1st and 2nd Prize Winners of Atlantic City Boardwalk Holocaust Memorial Competition

Courtesy of Patrick Lausell and

ArchDaily is pleased to present the first and second prize winners of the . The first prize was awarded to the proposal, “Fractured Landscapes” by Patrick Lausell and Paola Marquez, of Somerville, Mass. The second prize winner, SAYA, submitted a proposal entitled “Fields of Memory.” Both projects received high esteem from the judges. The jury included Daniel Libeskind, Richard Meier, Michael Berenbaum, Clifford Chanin, Wendy Evans Joseph, and James E. Young and selected from 712 proposals from 55 countries. More on both projects after the break.

Courtesy of Patrick Lausell and Paola Marquez

“Fractured Landscapes” was submitted by Columbia University School of Architecture students, Patrick Lausell and Paola Marquez. The text accompanying the proposal described the memorial as a “fractured landscape and a river of light that stitch together disjointed surfaces, expressing our hopes for peace.” The design resembles a broken and disjoined boardwalk, reassembled by a bright light that runs the length of the memorial.

Courtesy of Patrick Lausell and Paola Marquez

It is an extension of the boardwalk itself; James E. Young, one of the judges, described it as a reflection of something broken within all of us, “subtle and powerful at the same time, it takes you off the Boardwalk and leaves you on the Boardwalk.” The fruition of the concept into a built intervention in Atlantic City is still a way off. Although the project has won the competition, it will need to presented to other agencies and go through “evolutionary back-and-forth” between other architects, says Memorial Chairman Rabbi Gordon Geller.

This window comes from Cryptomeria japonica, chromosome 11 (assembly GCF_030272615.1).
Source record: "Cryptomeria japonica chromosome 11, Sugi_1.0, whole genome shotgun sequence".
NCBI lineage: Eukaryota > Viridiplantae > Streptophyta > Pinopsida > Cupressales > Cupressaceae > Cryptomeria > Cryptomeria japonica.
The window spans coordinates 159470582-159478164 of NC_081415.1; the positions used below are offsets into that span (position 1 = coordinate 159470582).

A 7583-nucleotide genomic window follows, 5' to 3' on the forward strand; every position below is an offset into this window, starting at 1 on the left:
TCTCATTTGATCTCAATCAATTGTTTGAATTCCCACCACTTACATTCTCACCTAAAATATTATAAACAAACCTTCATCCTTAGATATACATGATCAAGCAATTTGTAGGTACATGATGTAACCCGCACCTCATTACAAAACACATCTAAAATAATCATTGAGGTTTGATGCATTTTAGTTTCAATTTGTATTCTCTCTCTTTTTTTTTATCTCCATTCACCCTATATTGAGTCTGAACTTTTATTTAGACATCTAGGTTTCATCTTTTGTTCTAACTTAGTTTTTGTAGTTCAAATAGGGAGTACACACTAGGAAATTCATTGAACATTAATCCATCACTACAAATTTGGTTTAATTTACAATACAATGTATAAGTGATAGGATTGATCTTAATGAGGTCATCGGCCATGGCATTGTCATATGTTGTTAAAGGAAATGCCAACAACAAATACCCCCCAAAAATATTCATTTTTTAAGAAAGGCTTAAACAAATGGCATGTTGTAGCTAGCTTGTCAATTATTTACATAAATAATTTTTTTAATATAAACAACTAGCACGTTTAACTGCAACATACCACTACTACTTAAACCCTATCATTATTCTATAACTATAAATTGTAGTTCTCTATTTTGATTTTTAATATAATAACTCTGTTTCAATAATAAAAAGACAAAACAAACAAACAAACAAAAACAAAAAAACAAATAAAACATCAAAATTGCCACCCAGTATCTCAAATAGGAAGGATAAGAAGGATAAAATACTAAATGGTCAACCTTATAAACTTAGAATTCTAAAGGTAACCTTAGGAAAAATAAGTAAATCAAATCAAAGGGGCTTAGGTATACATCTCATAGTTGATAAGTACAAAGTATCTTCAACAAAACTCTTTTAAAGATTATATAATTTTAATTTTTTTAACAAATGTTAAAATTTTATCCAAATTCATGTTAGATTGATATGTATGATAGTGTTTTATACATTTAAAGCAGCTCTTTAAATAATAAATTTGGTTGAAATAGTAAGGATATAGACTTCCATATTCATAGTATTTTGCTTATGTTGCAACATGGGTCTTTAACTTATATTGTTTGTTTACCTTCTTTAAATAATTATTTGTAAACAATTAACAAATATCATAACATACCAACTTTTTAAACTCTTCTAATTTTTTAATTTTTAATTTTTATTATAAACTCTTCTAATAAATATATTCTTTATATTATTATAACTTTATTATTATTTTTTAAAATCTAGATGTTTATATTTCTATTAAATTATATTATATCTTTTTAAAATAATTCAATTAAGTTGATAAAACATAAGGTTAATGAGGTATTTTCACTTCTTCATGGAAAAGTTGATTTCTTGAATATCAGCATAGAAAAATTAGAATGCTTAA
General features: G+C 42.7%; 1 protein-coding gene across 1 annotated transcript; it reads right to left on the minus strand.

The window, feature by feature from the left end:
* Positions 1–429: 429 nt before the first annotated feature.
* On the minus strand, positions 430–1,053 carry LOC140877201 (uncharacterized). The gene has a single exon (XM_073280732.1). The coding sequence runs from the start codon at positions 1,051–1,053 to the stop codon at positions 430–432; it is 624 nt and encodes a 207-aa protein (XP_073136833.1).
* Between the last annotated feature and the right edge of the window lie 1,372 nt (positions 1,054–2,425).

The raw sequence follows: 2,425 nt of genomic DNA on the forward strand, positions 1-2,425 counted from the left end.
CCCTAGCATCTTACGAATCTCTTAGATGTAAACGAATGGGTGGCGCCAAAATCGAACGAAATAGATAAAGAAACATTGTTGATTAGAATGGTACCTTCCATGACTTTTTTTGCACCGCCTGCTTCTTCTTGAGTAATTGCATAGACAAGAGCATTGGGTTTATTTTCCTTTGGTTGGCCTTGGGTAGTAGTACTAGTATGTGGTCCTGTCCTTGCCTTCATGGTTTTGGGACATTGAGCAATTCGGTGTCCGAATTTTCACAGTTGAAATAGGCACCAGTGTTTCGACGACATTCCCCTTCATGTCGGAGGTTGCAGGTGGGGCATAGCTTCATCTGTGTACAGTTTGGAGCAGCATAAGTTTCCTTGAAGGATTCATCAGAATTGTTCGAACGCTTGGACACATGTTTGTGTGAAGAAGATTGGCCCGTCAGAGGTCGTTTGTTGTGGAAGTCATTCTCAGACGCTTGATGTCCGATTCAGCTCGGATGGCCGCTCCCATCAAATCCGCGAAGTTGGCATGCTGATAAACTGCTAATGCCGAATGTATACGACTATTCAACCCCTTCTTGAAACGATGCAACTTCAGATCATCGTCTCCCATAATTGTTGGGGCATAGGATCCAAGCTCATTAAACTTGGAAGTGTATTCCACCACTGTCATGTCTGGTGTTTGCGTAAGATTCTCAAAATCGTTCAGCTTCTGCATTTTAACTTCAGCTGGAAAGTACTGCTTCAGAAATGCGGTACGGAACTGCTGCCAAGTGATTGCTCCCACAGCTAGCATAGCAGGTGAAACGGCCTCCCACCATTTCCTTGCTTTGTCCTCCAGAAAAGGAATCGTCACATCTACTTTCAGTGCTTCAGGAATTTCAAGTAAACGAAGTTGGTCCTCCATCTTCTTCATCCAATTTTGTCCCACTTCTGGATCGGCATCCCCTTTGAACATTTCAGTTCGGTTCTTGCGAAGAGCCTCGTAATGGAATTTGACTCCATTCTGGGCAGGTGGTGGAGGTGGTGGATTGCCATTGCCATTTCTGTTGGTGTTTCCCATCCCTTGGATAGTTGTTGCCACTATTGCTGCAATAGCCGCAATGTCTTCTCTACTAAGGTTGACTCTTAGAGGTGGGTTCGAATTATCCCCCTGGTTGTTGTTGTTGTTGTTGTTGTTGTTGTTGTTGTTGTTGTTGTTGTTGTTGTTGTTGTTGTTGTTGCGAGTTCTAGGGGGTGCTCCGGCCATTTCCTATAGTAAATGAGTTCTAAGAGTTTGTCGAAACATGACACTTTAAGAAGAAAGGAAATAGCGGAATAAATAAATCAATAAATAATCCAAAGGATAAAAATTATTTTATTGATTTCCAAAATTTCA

Courtesy of SAYA

“Fields of Memory” by Jerusalem-based architects SAYA, is an urban garden of light stalks that sway with the wind and emit soft flute-like sounds. The design is raised on a wooden deck above the level of the boardwalk and relates to the sea-grass situated between the boardwalk and the ocean. The concept of the light stalks derive from a biblical story of Shibboleth (Judges 12, 5-6) that has become a synonym for hatred based on an ethnic and cultural base. Its presence on the boardwalk as a memorial to the events it recognizes commemorates the loss of millions, and through their own collective nature emphasize this memory through eternal lights that they emit.

Courtesy of SAYA

SAYA’s design proposal recognizes the need to commemorate loss by binding it with the present by situating seating and gathering areas to face the boardwalk rather than the ocean. The reflection of those that will visit the memorial will always look out into the present activities of life on the boardwalk as a reminder of perseverance and that grief and memory are inseparable from life. A low reflecting pool at the center of the memorial also creates a focal point for gathering, holding ceremonies, and laying pebbles as an act of grief. It reflects the visitors during the day and the stalks during the night.

Cite: Vinnitskaya, Irina. "1st and 2nd Prize Winners of Atlantic City Boardwalk Holocaust Memorial Competition" 18 Jan 2011. ArchDaily. Accessed 25 May 2015. <http://www.archdaily.com/?p=103915>
  • emre

    i am immersed in holocaust

  • James

    When I imagine the winning holocaust memorial chosen by a jury whose lead member is Daniel Liebeskind, this is pretty much what I picture.


    So edgy. So jagged. So derivative.

  • fergus

    I think these are both quite poor. Agree with James that Liebeskind doesn’t seem to have the objectivity to deserve a place on a compition jury.

    have to also mention a firm (Hickey was a tutor of mine) I know whose entry I was hugely more impressed by than these 2.


  • ov

    @fergus, The Ozminhickey proposal, while very impressive, was heavily influenced by Maya Lin’s Vietnam Memorial. Just look at the “orientation chamber”. It screams Maya Lin.

  • http://cisler.cz ondrej

    hey what else than lottery did you expect, with hundreds of participants? I am thankfull for the task.

  • Jay

    Cool projects, a confusing competition!

    Throughout the competition, the rules and deadlines kept changing and the jury added new competition phases several times. Also, no proper compensation was given to the shortlisted entries for developing the schemes further. Hopefully the two winners got a decent compensation and good publicity as an award for all the extra work.

  • right guard

    I’m sick of ‘holocaust’ competitions and Jews.
    Free Palestine.